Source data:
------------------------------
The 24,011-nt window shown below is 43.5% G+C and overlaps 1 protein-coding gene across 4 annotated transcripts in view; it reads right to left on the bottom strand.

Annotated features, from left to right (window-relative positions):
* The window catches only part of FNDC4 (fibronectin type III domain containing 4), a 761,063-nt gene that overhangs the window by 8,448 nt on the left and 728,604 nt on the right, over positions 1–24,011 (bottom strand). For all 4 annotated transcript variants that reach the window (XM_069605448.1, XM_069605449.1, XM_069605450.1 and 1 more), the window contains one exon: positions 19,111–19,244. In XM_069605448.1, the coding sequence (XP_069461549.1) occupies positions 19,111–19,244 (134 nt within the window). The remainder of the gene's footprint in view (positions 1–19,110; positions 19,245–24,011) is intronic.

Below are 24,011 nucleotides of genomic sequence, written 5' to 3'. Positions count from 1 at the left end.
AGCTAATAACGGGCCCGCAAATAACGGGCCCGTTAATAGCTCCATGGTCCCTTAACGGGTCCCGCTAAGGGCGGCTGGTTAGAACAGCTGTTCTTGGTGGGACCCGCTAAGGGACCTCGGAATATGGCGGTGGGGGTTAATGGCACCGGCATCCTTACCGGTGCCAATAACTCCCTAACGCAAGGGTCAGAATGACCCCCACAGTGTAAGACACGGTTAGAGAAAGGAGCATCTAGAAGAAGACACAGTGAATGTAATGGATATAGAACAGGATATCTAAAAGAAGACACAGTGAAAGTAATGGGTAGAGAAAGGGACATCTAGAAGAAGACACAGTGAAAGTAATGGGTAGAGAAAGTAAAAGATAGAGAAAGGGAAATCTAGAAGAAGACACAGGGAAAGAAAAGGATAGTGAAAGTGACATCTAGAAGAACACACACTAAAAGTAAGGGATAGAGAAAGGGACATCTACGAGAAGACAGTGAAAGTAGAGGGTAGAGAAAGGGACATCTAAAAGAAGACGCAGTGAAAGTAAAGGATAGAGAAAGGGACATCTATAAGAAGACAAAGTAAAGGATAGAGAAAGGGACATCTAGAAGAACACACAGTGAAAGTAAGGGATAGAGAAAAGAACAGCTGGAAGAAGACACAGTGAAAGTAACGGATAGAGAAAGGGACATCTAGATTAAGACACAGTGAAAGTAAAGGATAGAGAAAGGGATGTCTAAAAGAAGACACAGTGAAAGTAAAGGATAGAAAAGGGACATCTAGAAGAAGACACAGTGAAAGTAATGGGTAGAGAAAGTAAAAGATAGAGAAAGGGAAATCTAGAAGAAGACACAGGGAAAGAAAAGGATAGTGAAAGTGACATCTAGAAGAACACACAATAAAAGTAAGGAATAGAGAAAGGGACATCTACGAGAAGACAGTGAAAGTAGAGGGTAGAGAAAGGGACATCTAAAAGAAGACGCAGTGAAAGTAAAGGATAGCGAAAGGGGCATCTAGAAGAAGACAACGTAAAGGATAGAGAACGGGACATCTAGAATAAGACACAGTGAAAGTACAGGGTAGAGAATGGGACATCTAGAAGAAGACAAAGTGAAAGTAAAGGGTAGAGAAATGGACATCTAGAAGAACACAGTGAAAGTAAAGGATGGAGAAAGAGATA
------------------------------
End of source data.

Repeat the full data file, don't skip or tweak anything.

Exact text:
The 24,011-nt window shown below is 43.5% G+C and overlaps 1 protein-coding gene across 4 annotated transcripts in view; it reads right to left on the bottom strand.

Annotated features, from left to right (window-relative positions):
* The window catches only part of FNDC4 (fibronectin type III domain containing 4), a 761,063-nt gene that overhangs the window by 8,448 nt on the left and 728,604 nt on the right, over positions 1–24,011 (bottom strand). For all 4 annotated transcript variants that reach the window (XM_069605448.1, XM_069605449.1, XM_069605450.1 and 1 more), the window contains one exon: positions 19,111–19,244. In XM_069605448.1, the coding sequence (XP_069461549.1) occupies positions 19,111–19,244 (134 nt within the window). The remainder of the gene's footprint in view (positions 1–19,110; positions 19,245–24,011) is intronic.

Below are 24,011 nucleotides of genomic sequence, written 5' to 3'. Positions count from 1 at the left end.
AGCTAATAACGGGCCCGCAAATAACGGGCCCGTTAATAGCTCCATGGTCCCTTAACGGGTCCCGCTAAGGGCGGCTGGTTAGAACAGCTGTTCTTGGTGGGACCCGCTAAGGGACCTCGGAATATGGCGGTGGGGGTTAATGGCACCGGCATCCTTACCGGTGCCAATAACTCCCTAACGCAAGGGTCAGAATGACCCCCACAGTGTAAGACACGGTTAGAGAAAGGAGCATCTAGAAGAAGACACAGTGAATGTAATGGATATAGAACAGGATATCTAAAAGAAGACACAGTGAAAGTAATGGGTAGAGAAAGGGACATCTAGAAGAAGACACAGTGAAAGTAATGGGTAGAGAAAGTAAAAGATAGAGAAAGGGAAATCTAGAAGAAGACACAGGGAAAGAAAAGGATAGTGAAAGTGACATCTAGAAGAACACACACTAAAAGTAAGGGATAGAGAAAGGGACATCTACGAGAAGACAGTGAAAGTAGAGGGTAGAGAAAGGGACATCTAAAAGAAGACGCAGTGAAAGTAAAGGATAGAGAAAGGGACATCTATAAGAAGACAAAGTAAAGGATAGAGAAAGGGACATCTAGAAGAACACACAGTGAAAGTAAGGGATAGAGAAAAGAACAGCTGGAAGAAGACACAGTGAAAGTAACGGATAGAGAAAGGGACATCTAGATTAAGACACAGTGAAAGTAAAGGATAGAGAAAGGGATGTCTAAAAGAAGACACAGTGAAAGTAAAGGATAGAAAAGGGACATCTAGAAGAAGACACAGTGAAAGTAATGGGTAGAGAAAGTAAAAGATAGAGAAAGGGAAATCTAGAAGAAGACACAGGGAAAGAAAAGGATAGTGAAAGTGACATCTAGAAGAACACACAATAAAAGTAAGGAATAGAGAAAGGGACATCTACGAGAAGACAGTGAAAGTAGAGGGTAGAGAAAGGGACATCTAAAAGAAGACGCAGTGAAAGTAAAGGATAGCGAAAGGGGCATCTAGAAGAAGACAACGTAAAGGATAGAGAACGGGACATCTAGAATAAGACACAGTGAAAGTACAGGGTAGAGAATGGGACATCTAGAAGAAGACAAAGTGAAAGTAAAGGGTAGAGAAATGGACATCTAGAAGAACACAGTGAAAGTAAAGGATGGAGAAAGAGATA